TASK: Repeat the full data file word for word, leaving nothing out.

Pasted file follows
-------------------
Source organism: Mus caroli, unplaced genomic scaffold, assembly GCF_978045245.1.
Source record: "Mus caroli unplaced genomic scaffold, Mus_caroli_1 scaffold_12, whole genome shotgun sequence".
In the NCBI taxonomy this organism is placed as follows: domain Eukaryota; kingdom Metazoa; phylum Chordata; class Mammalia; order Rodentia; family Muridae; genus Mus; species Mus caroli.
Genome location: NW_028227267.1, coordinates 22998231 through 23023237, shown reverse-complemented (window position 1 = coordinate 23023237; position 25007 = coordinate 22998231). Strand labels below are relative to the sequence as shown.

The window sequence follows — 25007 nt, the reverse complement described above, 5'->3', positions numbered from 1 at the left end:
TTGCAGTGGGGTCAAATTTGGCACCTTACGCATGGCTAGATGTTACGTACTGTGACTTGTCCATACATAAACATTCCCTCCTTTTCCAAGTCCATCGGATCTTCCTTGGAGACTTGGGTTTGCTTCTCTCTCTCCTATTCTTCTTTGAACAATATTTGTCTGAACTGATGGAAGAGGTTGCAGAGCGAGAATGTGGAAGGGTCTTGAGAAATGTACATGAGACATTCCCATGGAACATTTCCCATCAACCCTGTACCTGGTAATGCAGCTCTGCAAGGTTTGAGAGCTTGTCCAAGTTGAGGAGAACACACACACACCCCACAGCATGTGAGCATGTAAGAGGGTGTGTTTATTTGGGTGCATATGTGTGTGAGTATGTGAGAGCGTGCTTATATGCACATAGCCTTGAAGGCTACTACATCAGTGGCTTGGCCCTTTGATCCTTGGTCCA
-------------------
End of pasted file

Source organism: Mus caroli, unplaced genomic scaffold, assembly GCF_978045245.1.
Source record: "Mus caroli unplaced genomic scaffold, Mus_caroli_1 scaffold_12, whole genome shotgun sequence".
In the NCBI taxonomy this organism is placed as follows: domain Eukaryota; kingdom Metazoa; phylum Chordata; class Mammalia; order Rodentia; family Muridae; genus Mus; species Mus caroli.
Genome location: NW_028227267.1, coordinates 22998231 through 23023237, shown reverse-complemented (window position 1 = coordinate 23023237; position 25007 = coordinate 22998231). Strand labels below are relative to the sequence as shown.

The window sequence follows — 25007 nt, the reverse complement described above, 5'->3', positions numbered from 1 at the left end:
TTGCAGTGGGGTCAAATTTGGCACCTTACGCATGGCTAGATGTTACGTACTGTGACTTGTCCATACATAAACATTCCCTCCTTTTCCAAGTCCATCGGATCTTCCTTGGAGACTTGGGTTTGCTTCTCTCTCTCCTATTCTTCTTTGAACAATATTTGTCTGAACTGATGGAAGAGGTTGCAGAGCGAGAATGTGGAAGGGTCTTGAGAAATGTACATGAGACATTCCCATGGAACATTTCCCATCAACCCTGTACCTGGTAATGCAGCTCTGCAAGGTTTGAGAGCTTGTCCAAGTTGAGGAGAACACACACACACCCCACAGCATGTGAGCATGTAAGAGGGTGTGTTTATTTGGGTGCATATGTGTGTGAGTATGTGAGAGCGTGCTTATATGCACATAGCCTTGAAGGCTACTACATCAGTGGCTTGGCCCTTTGATCCTTGGTCCA